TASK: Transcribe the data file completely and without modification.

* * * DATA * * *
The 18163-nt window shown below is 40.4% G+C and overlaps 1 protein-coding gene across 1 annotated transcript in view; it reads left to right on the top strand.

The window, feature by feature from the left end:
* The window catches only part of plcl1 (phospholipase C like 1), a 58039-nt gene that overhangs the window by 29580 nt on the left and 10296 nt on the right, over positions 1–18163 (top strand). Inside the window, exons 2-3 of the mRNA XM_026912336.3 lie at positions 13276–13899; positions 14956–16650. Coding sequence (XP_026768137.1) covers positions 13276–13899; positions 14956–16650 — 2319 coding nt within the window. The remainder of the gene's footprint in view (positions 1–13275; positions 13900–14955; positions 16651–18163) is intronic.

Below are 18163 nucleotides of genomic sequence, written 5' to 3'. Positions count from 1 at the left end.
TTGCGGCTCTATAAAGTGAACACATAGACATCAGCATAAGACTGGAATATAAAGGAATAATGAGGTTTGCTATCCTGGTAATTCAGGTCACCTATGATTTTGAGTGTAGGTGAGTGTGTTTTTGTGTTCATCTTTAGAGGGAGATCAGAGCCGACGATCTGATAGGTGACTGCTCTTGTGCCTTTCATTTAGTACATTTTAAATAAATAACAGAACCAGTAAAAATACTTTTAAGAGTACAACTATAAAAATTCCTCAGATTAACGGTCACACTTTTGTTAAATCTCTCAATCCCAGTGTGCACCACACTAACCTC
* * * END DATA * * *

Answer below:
The 18163-nt window shown below is 40.4% G+C and overlaps 1 protein-coding gene across 1 annotated transcript in view; it reads left to right on the top strand.

The window, feature by feature from the left end:
* The window catches only part of plcl1 (phospholipase C like 1), a 58039-nt gene that overhangs the window by 29580 nt on the left and 10296 nt on the right, over positions 1–18163 (top strand). Inside the window, exons 2-3 of the mRNA XM_026912336.3 lie at positions 13276–13899; positions 14956–16650. Coding sequence (XP_026768137.1) covers positions 13276–13899; positions 14956–16650 — 2319 coding nt within the window. The remainder of the gene's footprint in view (positions 1–13275; positions 13900–14955; positions 16651–18163) is intronic.

Below are 18163 nucleotides of genomic sequence, written 5' to 3'. Positions count from 1 at the left end.
TTGCGGCTCTATAAAGTGAACACATAGACATCAGCATAAGACTGGAATATAAAGGAATAATGAGGTTTGCTATCCTGGTAATTCAGGTCACCTATGATTTTGAGTGTAGGTGAGTGTGTTTTTGTGTTCATCTTTAGAGGGAGATCAGAGCCGACGATCTGATAGGTGACTGCTCTTGTGCCTTTCATTTAGTACATTTTAAATAAATAACAGAACCAGTAAAAATACTTTTAAGAGTACAACTATAAAAATTCCTCAGATTAACGGTCACACTTTTGTTAAATCTCTCAATCCCAGTGTGCACCACACTAACCTC